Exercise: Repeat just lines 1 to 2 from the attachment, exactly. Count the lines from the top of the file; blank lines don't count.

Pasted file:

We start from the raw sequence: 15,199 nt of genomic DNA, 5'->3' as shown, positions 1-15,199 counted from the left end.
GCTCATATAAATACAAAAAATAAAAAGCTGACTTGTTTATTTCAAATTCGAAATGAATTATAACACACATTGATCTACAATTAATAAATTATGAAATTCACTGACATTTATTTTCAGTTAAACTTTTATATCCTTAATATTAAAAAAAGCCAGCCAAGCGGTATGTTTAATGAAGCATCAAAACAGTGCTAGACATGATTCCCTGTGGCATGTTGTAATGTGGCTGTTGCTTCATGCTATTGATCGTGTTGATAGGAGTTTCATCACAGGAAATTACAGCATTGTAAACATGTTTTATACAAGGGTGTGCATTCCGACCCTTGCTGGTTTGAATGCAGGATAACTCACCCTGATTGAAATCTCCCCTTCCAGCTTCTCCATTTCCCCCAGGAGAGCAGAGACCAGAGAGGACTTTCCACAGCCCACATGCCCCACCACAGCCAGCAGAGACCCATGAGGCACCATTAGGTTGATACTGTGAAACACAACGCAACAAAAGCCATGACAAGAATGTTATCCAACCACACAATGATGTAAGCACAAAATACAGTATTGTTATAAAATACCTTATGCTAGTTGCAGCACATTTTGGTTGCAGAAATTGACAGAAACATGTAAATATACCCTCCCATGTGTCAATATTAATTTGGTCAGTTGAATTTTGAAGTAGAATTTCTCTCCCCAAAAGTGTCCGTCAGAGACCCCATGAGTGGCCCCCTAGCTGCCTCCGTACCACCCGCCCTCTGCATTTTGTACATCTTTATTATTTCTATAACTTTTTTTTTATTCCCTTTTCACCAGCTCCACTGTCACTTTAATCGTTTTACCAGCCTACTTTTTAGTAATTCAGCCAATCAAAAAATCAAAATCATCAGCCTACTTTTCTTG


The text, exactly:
We start from the raw sequence: 15,199 nt of genomic DNA, 5'->3' as shown, positions 1-15,199 counted from the left end.
GCTCATATAAATACAAAAAATAAAAAGCTGACTTGTTTATTTCAAATTCGAAATGAATTATAACACACATTGATCTACAATTAATAAATTATGAAATTCACTGACATTTATTTTCAGTTAAACTTTTATATCCTTAATATTAAAAAAAGCCAGCCAAGCGGTATGTTTAATGAAGCATCAAAACAGTGCTAGACATGATTCCCTGTGGCATGTTGTAATGTGGCTGTTGCTTCATGCTATTGATCGTGTTGATAGGAGTTTCATCACAGGAAATTACAGCATTGTAAACATGTTTTATACAAGGGTGTGCATTCCGACCCTTGCTGGTTTGAATGCAGGATAACTCACCCTGATTGAAATCTCCCCTTCCAGCTTCTCCATTTCCCCCAGGAGAGCAGAGACCAGAGAGGACTTTCCACAGCCCACATGCCCCACCACAGCCAGCAGAGACCCATGAGGCACCATTAGGTTGATACTGTGAAACACAACGCAACAAAAGCCATGACAAGAATGTTATCCAACCACACAATGATGTAAGCACAAAATACAGTATTGTTATAAAATACCTTATGCTAGTTGCAGCACATTTTGGTTGCAGAAATTGACAGAAACATGTAAATATACCCTCCCATGTGTCAATATTAATTTGGTCAGTTGAATTTTGAAGTAGAATTTCTCTCCCCAAAAGTGTCCGTCAGAGACCCCATGAGTGGCCCCCTAGCTGCCTCCGTACCACCCGCCCTCTGCATTTTGTACATCTTTATTATTTCTATAACTTTTTTTTTATTCCCTTTTCACCAGCTCCACTGTCACTTTAATCGTTTTACCAGCCTACTTTTTAGTAATTCAGCCAATCAAAAAATCAAAATCATCAGCCTACTTTTCTTG